Differences Between Ohio Workers Compensation Law and Ohio Personal Injury Law

by Dean Pavick on October 24, 2012

We recently received a phone call from a young man(we’ll call “Joe”) from Akron who was injured several months ago when he fell off of an extension ladder which suddenly shifted on him. Joe suffered multiple fractures and is expected to be off work at least one year. Joe was working alone at the time as an electrician.He set up the ladder himself.His Ohio workers compensation claim was allowed by the BWC and all medical bills have been paid to date along with temporary total compensation payments.However, Joe was very frustrated and distraught that the ladder accident resulted in postponement of his wedding, a cancelled honeymoon vacation with some non-refundable costs and a shattering of his personal life.

Joe wanted to know whether he could sue his employer in negligence for violation of a company work rule which he says required the presence of at least two workers at a work site when requiring use of an extension ladder(or something close to this effect).The employer was current on its workers compensation premiums to the Ohio BWC.

Based solely upon the facts which Joe presented, we advised him: (1) he would likely not prevail in a negligence lawsuit against his employer;(2) he would likely not prevail in an intentional tort personal injury lawsuit against his employer (3) his sole remedies were limited to the statutory benefits provided under the Ohio Workers’ Compensation Law. We advised Joe that we might be able to assist him in the future on his BWC claim for securing other benefits in his claim.

Our analysis of the presented facts and applicable law reflects the different goals and legal requirements between the Ohio Workers’ Compensation Law and Ohio personal injury(tort) law. Prior to 1911, an employee’s sole remedy for injuries suffered on the job was to file a lawsuit against the employer based upon common law tort actions (negligence).However, the employer’s legal responsibilities were so limited, the legal defenses which could be raised against the injured employee were so severe, the litigation costs so expensive, and the delays so great, that most injured workers ended up with nothing.Even though employers usually prevailed in these lawsuits, the costs for a legal defense often had a negative impact on their businesses, fraught with uncertain cost exposure.As a result, the Ohio legislature passed the first workers’ compensation law in 1911.This was followed by the passing of a constitutional amendment(Section 35 of Article II) in 1912.The workers compensation laws thereafter continued to basically expand the number of employers and employees covered under the system.The trade-offs are: (1) covered employers who pay premiums to the BWC enjoy absolute immunity from tort(negligence) liability brought by an employee for a work-connected injury; (2)employees do not have to prove fault on the part of the employer and are not subject to common law defenses which can bar recovery; (3)limited forms of compensation and injury- related medical services to the employees can be delivered in a more expeditious, inexpensive, and uniform manner.These are the underlying goals and theories of workers compensation.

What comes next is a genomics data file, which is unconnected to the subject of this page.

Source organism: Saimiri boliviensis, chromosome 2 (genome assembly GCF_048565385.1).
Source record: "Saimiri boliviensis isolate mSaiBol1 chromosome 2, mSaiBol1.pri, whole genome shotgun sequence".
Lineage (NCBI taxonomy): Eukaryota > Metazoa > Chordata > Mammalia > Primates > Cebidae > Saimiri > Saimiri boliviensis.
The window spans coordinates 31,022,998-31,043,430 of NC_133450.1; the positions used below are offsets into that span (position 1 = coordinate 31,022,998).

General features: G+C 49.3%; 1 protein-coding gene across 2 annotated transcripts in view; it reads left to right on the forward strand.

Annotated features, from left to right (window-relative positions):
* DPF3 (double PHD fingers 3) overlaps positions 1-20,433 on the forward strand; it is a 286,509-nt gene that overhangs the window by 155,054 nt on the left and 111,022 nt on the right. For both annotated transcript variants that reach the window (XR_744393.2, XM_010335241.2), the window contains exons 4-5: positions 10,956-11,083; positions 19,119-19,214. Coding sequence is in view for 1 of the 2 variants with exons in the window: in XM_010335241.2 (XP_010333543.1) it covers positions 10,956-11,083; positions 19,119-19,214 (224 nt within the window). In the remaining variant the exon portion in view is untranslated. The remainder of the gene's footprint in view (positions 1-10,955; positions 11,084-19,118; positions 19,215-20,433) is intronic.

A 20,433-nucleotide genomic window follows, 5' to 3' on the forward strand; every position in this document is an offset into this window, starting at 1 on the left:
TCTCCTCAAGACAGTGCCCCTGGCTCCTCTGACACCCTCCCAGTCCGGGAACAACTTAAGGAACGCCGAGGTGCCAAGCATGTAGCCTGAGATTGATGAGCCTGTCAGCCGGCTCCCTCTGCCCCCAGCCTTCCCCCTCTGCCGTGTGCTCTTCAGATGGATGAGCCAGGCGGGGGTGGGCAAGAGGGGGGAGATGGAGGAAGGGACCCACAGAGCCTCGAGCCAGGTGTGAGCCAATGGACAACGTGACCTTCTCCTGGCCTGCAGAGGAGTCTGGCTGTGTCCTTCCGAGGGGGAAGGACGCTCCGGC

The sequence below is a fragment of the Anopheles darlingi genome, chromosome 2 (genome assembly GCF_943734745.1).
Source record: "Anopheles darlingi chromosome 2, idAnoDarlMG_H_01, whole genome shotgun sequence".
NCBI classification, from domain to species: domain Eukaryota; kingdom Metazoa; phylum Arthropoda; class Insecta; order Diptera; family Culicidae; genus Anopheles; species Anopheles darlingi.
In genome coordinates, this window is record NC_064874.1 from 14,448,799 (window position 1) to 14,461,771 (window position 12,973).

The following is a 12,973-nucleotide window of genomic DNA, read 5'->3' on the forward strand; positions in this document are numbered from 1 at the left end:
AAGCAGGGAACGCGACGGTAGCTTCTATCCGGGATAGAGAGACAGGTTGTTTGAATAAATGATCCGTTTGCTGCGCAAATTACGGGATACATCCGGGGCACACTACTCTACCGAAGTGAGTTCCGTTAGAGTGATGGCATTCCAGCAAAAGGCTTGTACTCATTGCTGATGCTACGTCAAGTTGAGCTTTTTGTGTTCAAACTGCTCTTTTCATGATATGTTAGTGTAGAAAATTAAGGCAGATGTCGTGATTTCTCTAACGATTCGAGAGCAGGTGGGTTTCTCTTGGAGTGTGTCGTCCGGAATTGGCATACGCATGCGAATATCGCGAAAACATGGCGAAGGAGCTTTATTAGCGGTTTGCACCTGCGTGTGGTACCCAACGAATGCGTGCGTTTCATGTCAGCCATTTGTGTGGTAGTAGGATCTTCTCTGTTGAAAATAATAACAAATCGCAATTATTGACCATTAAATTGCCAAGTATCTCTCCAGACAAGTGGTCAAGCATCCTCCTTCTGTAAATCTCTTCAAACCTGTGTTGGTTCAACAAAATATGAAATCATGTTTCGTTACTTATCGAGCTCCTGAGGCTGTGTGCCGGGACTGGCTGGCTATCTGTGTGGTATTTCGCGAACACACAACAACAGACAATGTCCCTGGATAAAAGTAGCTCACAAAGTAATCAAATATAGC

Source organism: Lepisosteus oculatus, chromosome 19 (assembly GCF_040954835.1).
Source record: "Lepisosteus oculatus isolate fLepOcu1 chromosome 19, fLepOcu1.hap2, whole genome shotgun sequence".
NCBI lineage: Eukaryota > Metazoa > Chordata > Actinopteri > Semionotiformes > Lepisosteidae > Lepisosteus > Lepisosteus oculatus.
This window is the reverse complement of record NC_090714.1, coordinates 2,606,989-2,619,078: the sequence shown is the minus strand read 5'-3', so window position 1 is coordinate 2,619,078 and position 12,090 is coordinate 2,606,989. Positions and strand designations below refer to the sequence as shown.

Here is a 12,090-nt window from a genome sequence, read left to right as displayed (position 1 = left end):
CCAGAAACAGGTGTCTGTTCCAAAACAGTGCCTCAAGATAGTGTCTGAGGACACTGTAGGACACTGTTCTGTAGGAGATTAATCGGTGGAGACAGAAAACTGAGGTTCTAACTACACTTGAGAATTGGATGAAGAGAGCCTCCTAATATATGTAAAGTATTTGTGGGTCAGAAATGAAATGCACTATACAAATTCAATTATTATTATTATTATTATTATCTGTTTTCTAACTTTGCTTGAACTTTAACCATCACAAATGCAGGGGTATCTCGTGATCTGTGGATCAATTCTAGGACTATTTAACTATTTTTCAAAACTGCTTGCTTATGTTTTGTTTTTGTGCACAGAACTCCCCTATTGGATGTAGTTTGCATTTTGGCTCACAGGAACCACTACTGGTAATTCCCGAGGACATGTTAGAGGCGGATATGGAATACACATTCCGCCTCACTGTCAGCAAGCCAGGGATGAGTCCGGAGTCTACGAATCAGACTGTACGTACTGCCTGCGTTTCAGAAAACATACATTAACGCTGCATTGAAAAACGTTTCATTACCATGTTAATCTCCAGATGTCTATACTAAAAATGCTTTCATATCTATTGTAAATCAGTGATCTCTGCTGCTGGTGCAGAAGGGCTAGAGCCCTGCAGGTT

The following is the basic difference between Ohio workers compensation and Ohio personal injury(tort) law:

Workers Compensation                                        Personal Injury

No- Fault system                                                      Fault -Based (some exceptions)

Work-Connected Injury                                         Liability:Wrongful Acts/Omissions

Purpose:Safety Net/Avoid Destitution           Purpose: Make “Whole”/Restore

Intention: Reasonable Compensation              Intention: Full Compensation

Employee Trust Fund/Employer Immunity    Right A Wrong for Individual

Recovery Basis: Strictly Statutory                       Common Law & Statutory

No Pain & Suffering                                                      Pain & Suffering

No Non-tangible Damages                                        Non-Tangible Damages

Work-Related Injuries}Disability                           Proximately Caused Damages

No Loss of Consortium                                                  Loss of Consortium

No Punitive Damages                                                     Punitive Damages(some cases)

Note: An employer’s intentional tort action is outside of the workers compensation system and is addressed elsewhere on this website.



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